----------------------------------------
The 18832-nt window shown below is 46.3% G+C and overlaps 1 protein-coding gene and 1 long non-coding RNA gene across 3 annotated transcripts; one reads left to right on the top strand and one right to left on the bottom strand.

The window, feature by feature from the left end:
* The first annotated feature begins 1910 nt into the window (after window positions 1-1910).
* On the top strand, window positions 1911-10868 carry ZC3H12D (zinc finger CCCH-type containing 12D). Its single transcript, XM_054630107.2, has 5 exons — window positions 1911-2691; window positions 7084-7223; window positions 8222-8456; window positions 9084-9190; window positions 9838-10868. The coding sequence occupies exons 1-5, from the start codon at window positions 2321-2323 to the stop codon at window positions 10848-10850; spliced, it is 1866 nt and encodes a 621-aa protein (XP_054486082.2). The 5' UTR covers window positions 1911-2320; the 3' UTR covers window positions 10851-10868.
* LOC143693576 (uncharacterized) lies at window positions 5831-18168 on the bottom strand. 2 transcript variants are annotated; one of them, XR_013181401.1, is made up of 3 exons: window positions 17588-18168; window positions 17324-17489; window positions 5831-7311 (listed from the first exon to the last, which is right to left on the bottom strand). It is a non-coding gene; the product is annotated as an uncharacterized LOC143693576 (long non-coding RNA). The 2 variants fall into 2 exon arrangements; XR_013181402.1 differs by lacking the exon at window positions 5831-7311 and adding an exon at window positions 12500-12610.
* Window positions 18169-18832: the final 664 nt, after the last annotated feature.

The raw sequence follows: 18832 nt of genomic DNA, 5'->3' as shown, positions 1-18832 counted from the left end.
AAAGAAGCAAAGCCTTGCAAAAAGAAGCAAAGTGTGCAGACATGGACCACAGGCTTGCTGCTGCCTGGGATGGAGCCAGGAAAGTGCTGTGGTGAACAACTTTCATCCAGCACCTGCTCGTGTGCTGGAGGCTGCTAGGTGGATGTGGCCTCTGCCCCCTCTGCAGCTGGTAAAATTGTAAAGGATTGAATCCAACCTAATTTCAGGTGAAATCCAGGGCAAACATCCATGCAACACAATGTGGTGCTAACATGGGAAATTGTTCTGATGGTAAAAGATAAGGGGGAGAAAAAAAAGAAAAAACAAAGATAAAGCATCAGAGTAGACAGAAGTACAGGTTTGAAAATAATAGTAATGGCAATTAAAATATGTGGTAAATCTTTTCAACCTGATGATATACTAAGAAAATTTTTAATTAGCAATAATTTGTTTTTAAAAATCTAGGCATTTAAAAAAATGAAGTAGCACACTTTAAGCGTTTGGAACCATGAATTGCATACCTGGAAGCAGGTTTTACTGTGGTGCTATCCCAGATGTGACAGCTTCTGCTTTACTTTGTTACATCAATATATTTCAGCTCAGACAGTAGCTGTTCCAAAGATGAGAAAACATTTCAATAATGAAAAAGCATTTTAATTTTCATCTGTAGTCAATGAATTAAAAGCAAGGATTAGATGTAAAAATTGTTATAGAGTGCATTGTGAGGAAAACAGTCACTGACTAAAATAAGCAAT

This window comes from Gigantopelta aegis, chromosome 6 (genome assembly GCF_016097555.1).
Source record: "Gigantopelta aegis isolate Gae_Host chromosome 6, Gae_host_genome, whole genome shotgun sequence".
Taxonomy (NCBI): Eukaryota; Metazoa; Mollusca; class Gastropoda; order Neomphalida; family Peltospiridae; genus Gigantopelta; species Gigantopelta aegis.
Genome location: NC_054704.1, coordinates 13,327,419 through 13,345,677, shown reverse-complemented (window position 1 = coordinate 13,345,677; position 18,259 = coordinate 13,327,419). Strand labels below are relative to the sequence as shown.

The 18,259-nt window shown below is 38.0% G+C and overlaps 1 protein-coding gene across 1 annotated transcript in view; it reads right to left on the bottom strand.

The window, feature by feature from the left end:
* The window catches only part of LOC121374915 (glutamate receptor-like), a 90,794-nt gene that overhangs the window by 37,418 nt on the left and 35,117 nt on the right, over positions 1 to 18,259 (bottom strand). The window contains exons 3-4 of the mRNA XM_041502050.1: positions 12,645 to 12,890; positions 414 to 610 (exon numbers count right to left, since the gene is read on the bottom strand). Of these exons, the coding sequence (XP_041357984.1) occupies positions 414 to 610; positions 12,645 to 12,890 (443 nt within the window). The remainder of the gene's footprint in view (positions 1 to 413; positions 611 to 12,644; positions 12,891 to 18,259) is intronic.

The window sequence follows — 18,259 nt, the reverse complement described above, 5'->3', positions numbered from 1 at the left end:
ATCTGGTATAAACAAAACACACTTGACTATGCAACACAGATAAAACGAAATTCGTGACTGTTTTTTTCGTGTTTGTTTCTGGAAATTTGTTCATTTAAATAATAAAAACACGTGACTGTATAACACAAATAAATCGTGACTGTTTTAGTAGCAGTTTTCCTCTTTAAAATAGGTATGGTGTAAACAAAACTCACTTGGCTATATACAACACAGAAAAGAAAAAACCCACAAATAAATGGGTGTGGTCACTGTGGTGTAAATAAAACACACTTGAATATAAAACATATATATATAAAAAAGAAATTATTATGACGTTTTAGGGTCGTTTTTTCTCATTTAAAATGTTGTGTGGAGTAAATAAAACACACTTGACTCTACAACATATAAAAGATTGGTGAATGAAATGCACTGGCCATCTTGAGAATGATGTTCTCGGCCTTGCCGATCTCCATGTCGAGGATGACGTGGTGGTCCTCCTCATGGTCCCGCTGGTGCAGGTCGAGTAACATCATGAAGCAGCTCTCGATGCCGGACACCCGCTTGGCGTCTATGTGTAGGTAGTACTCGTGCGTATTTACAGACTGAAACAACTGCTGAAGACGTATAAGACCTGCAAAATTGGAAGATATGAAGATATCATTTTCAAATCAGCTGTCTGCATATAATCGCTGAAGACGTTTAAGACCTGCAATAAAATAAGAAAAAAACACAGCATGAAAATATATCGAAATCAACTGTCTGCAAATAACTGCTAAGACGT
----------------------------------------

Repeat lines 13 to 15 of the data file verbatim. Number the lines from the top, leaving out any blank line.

The 18,259-nt window shown below is 38.0% G+C and overlaps 1 protein-coding gene across 1 annotated transcript in view; it reads right to left on the bottom strand.

The window, feature by feature from the left end:
* The window catches only part of LOC121374915 (glutamate receptor-like), a 90,794-nt gene that overhangs the window by 37,418 nt on the left and 35,117 nt on the right, over positions 1 to 18,259 (bottom strand). The window contains exons 3-4 of the mRNA XM_041502050.1: positions 12,645 to 12,890; positions 414 to 610 (exon numbers count right to left, since the gene is read on the bottom strand). Of these exons, the coding sequence (XP_041357984.1) occupies positions 414 to 610; positions 12,645 to 12,890 (443 nt within the window). The remainder of the gene's footprint in view (positions 1 to 413; positions 611 to 12,644; positions 12,891 to 18,259) is intronic.